When we first met them years ago, they were men who, as troubled youths, had survived the mean streets of Memphis. But, they weren't absolved of the memories seared into their minds forever.
"It's beyond hell. I've seen stabbings. I've had to walk over puddles of blood. I've been to the point where I been conversing with guys and the next couple of days, they're being pushed out on a stretcher trying to kill themselves," said former convicted murderer Andrew Collins in 2006.
"I went to the streets and sold crack cocaine. (I) started selling crack when I was eleven, living a real fast life. Toted guns and all that stuff and learned how to hustle at a really early age," said former gangbanger Delvin Lane in 2008.
Yet, as they stood side by side with Memphis Mayor A C Wharton, Collins and Lane pledged their willingness to go back to the streets to pull out youthful survivors themselves. The duo along with Link Fisher, Lonnie Gauldin and Trevon Toney were introduced during a Thursday news conference as the newly hired street intervention team called the "BLOC Squad." They were tabbed to work in the Frayser and South Memphis areas as part of the Wharton administration's Youth Gun Violence initiative. In the places where they were once problem, they be counted on to help find the solutions to youth violence by de-escalating conflicts.
"To do this work you first and foremost have to have a pulse. Have to have a heart for it. You have to be called to do it," says Gauldin.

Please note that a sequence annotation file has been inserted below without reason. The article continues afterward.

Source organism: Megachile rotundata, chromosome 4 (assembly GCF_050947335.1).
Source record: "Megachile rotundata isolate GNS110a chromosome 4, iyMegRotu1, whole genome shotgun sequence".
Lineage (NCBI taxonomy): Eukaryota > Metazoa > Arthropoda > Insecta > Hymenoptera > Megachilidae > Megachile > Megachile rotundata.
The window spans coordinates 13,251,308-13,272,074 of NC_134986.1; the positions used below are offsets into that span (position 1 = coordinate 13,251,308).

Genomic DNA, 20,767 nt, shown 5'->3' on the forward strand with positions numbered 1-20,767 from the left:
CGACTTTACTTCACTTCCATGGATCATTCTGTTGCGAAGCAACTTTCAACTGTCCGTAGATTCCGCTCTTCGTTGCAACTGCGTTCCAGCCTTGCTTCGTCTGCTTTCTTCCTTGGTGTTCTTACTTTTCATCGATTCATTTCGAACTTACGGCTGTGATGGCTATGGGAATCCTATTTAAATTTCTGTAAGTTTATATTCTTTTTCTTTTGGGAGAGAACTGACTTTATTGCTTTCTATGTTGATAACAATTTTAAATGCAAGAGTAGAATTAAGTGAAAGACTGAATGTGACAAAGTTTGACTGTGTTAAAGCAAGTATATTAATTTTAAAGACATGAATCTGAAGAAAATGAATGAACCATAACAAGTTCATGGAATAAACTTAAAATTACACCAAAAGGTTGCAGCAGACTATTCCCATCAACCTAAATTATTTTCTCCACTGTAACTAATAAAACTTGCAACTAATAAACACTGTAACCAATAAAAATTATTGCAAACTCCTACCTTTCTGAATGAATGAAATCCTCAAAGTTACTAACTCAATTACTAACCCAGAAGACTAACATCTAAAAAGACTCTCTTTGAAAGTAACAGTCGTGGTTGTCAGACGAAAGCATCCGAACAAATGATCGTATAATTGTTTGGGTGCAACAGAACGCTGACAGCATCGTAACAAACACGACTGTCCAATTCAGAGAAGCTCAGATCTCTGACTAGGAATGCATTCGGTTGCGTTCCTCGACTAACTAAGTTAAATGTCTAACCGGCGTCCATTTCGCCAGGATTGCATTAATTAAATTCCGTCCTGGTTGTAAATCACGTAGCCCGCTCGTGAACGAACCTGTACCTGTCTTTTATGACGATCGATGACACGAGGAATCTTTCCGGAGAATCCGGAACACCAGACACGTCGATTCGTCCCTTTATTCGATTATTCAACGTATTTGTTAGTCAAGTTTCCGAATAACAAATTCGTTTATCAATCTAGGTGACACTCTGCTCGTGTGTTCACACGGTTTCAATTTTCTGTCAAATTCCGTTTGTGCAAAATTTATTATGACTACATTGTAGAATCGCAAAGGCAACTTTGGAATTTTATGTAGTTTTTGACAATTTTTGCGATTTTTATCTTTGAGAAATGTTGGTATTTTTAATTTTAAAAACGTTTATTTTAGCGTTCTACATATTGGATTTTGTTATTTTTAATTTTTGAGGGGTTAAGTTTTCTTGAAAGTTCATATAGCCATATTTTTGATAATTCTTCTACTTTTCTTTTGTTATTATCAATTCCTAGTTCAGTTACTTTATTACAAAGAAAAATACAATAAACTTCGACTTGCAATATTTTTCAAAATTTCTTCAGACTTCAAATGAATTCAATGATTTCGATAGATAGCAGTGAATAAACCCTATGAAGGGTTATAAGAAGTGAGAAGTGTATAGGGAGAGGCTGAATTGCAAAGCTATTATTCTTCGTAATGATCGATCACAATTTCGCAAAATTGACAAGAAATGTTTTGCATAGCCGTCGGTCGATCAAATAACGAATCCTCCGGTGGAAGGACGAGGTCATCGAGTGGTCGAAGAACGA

The group began weeks of intensive training under the tutelage of the National Youth Gang Center. The job will require them to connect with youth and their families in finding alternative solutions to a life of crime such as educational and employment training.
Their assignment will often require them to enter crime scenes immediately after police have left the scene to talk to victims and their families. But, they made it clear, "snitching" on perpetrators won't be their primary objective.
Simply go and say, look man, I know that was your partner. I know he was a part of your posse. I know that, but let's talk. Let's do it this way so that is not ‘snitchin'," says Mayor Wharton.
"Police do police work. Our job is to stop retaliation and decrease youth violence. So, we'll go to the hospital and we'll grieve with their families. Because we know these kids, we show them a way they can deal with...without retaliating," says Lane.
Gauldin adds, "These kids come from desperation, operating in frustration and our job is restoration."